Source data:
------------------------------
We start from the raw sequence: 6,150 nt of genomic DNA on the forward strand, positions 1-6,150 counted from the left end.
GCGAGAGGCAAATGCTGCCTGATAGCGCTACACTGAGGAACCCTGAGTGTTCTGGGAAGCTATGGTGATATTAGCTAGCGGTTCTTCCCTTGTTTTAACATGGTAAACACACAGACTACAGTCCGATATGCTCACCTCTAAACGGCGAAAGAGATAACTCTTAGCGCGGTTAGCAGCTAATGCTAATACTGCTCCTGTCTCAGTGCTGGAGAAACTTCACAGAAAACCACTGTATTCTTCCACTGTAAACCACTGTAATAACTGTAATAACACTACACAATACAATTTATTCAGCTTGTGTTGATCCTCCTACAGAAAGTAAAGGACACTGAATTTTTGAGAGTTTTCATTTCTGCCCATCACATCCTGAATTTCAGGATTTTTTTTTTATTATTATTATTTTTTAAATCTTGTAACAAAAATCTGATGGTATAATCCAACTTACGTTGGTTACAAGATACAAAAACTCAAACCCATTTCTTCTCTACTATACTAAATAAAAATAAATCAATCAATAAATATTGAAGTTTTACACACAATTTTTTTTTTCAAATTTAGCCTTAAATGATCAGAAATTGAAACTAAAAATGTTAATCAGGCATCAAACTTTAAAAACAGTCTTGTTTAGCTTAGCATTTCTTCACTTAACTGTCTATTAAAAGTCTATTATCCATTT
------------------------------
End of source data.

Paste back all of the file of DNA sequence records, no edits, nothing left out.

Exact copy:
We start from the raw sequence: 6,150 nt of genomic DNA on the forward strand, positions 1-6,150 counted from the left end.
GCGAGAGGCAAATGCTGCCTGATAGCGCTACACTGAGGAACCCTGAGTGTTCTGGGAAGCTATGGTGATATTAGCTAGCGGTTCTTCCCTTGTTTTAACATGGTAAACACACAGACTACAGTCCGATATGCTCACCTCTAAACGGCGAAAGAGATAACTCTTAGCGCGGTTAGCAGCTAATGCTAATACTGCTCCTGTCTCAGTGCTGGAGAAACTTCACAGAAAACCACTGTATTCTTCCACTGTAAACCACTGTAATAACTGTAATAACACTACACAATACAATTTATTCAGCTTGTGTTGATCCTCCTACAGAAAGTAAAGGACACTGAATTTTTGAGAGTTTTCATTTCTGCCCATCACATCCTGAATTTCAGGATTTTTTTTTTATTATTATTATTTTTTAAATCTTGTAACAAAAATCTGATGGTATAATCCAACTTACGTTGGTTACAAGATACAAAAACTCAAACCCATTTCTTCTCTACTATACTAAATAAAAATAAATCAATCAATAAATATTGAAGTTTTACACACAATTTTTTTTTTCAAATTTAGCCTTAAATGATCAGAAATTGAAACTAAAAATGTTAATCAGGCATCAAACTTTAAAAACAGTCTTGTTTAGCTTAGCATTTCTTCACTTAACTGTCTATTAAAAGTCTATTATCCATTT